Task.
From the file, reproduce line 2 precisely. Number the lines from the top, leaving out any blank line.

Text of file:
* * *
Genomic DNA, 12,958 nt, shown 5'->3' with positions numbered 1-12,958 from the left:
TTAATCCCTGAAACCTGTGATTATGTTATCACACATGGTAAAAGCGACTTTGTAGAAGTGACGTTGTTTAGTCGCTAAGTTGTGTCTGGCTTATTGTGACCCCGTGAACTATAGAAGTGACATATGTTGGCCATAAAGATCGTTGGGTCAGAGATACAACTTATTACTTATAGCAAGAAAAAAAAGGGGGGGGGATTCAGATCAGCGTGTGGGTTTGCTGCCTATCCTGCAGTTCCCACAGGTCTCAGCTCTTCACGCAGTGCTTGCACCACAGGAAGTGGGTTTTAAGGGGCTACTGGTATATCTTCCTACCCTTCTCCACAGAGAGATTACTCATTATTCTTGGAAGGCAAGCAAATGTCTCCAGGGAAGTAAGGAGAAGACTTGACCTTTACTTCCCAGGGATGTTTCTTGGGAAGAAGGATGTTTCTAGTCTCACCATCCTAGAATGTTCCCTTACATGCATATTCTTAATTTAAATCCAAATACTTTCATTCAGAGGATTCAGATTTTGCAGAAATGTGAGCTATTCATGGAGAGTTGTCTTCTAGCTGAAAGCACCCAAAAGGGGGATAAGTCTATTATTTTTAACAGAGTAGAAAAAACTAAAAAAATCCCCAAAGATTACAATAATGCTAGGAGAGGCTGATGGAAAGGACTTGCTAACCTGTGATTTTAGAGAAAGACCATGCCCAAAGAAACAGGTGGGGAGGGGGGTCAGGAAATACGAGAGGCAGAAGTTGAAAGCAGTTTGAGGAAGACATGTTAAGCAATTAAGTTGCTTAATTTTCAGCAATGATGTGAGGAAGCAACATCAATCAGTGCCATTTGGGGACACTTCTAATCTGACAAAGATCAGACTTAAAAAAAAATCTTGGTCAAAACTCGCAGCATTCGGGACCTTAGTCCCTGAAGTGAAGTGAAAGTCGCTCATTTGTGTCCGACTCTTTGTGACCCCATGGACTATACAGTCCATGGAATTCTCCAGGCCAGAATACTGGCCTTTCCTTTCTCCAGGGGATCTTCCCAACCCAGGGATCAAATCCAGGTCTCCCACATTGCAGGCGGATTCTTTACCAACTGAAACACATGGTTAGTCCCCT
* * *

TTAATCCCTGAAACCTGTGATTATGTTATCACACATGGTAAAAGCGACTTTGTAGAAGTGACGTTGTTTAGTCGCTAAGTTGTGTCTGGCTTATTGTGACCCCGTGAACTATAGAAGTGACATATGTTGGCCATAAAGATCGTTGGGTCAGAGATACAACTTATTACTTATAGCAAGAAAAAAAAGGGGGGGGGATTCAGATCAGCGTGTGGGTTTGCTGCCTATCCTGCAGTTCCCACAGGTCTCAGCTCTTCACGCAGTGCTTGCACCACAGGAAGTGGGTTTTAAGGGGCTACTGGTATATCTTCCTACCCTTCTCCACAGAGAGATTACTCATTATTCTTGGAAGGCAAGCAAATGTCTCCAGGGAAGTAAGGAGAAGACTTGACCTTTACTTCCCAGGGATGTTTCTTGGGAAGAAGGATGTTTCTAGTCTCACCATCCTAGAATGTTCCCTTACATGCATATTCTTAATTTAAATCCAAATACTTTCATTCAGAGGATTCAGATTTTGCAGAAATGTGAGCTATTCATGGAGAGTTGTCTTCTAGCTGAAAGCACCCAAAAGGGGGATAAGTCTATTATTTTTAACAGAGTAGAAAAAACTAAAAAAATCCCCAAAGATTACAATAATGCTAGGAGAGGCTGATGGAAAGGACTTGCTAACCTGTGATTTTAGAGAAAGACCATGCCCAAAGAAACAGGTGGGGAGGGGGGTCAGGAAATACGAGAGGCAGAAGTTGAAAGCAGTTTGAGGAAGACATGTTAAGCAATTAAGTTGCTTAATTTTCAGCAATGATGTGAGGAAGCAACATCAATCAGTGCCATTTGGGGACACTTCTAATCTGACAAAGATCAGACTTAAAAAAAAATCTTGGTCAAAACTCGCAGCATTCGGGACCTTAGTCCCTGAAGTGAAGTGAAAGTCGCTCATTTGTGTCCGACTCTTTGTGACCCCATGGACTATACAGTCCATGGAATTCTCCAGGCCAGAATACTGGCCTTTCCTTTCTCCAGGGGATCTTCCCAACCCAGGGATCAAATCCAGGTCTCCCACATTGCAGGCGGATTCTTTACCAACTGAAACACATGGTTAGTCCCCT